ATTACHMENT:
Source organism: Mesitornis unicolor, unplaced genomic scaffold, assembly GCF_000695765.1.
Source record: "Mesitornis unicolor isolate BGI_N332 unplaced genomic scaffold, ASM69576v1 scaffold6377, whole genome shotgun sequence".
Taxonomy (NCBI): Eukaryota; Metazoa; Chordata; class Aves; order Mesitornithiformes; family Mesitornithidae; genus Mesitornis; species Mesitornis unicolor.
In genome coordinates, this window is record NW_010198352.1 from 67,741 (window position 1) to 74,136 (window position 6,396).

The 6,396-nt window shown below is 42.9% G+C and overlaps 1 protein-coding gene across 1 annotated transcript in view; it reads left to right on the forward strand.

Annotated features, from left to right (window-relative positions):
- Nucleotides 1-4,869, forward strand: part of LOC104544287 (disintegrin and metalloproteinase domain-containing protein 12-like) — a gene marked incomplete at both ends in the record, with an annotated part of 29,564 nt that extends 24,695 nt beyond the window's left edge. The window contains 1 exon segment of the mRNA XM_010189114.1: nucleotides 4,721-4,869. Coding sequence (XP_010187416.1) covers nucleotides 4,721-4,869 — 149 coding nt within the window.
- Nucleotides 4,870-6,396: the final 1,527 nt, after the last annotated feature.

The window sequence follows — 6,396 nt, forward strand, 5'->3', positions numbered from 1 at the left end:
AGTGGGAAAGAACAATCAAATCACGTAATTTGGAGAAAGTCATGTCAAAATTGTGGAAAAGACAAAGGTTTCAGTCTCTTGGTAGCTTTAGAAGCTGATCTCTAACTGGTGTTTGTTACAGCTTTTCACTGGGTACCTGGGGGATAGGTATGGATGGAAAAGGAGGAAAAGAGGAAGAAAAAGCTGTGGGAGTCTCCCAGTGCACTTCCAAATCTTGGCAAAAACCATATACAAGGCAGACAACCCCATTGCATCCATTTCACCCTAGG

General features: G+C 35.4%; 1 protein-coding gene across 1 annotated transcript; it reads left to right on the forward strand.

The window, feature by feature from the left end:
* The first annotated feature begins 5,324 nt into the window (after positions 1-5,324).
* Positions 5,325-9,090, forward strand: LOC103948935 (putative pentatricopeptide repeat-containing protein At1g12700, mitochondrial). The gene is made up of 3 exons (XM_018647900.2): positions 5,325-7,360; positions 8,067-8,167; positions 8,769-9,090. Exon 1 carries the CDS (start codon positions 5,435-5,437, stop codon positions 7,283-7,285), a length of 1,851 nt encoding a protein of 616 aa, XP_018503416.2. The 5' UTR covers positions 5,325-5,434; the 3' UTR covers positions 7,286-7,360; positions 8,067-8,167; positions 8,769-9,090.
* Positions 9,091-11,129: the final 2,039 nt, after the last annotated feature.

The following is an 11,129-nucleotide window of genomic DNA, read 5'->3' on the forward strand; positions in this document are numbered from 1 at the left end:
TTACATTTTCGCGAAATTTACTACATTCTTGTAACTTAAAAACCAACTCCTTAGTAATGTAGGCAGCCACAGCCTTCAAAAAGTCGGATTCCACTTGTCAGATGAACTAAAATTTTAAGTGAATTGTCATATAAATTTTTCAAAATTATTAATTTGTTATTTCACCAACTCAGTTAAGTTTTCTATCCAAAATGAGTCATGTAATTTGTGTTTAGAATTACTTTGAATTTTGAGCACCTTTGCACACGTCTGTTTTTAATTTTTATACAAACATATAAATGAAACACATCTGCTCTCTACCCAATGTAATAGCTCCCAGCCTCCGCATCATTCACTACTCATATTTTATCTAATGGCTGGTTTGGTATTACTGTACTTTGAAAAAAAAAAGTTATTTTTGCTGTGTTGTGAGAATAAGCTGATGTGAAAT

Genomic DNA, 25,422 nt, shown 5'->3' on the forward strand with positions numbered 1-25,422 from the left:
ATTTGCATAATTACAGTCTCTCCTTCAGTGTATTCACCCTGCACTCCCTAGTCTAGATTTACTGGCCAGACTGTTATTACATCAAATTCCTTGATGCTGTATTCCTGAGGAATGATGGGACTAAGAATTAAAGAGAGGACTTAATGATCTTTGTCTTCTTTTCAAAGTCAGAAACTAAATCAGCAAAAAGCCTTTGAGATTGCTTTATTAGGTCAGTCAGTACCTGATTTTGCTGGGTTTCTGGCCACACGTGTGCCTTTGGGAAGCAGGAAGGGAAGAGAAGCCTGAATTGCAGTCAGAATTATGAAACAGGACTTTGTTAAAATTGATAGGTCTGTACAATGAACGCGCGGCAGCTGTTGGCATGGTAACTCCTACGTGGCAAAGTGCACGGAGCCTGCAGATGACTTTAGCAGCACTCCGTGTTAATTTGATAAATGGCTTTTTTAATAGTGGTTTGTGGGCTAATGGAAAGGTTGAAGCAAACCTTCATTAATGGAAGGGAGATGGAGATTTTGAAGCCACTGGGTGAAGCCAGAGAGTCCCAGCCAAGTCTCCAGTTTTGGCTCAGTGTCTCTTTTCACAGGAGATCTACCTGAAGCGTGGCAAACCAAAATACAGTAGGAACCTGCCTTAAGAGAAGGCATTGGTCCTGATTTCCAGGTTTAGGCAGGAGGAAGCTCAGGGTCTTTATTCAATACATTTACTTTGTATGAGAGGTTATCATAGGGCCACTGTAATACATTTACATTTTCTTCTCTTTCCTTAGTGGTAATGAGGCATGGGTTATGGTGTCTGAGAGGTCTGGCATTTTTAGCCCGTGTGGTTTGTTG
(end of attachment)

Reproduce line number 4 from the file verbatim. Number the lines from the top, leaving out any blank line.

In genome coordinates, this window is record NW_010198352.1 from 67,741 (window position 1) to 74,136 (window position 6,396).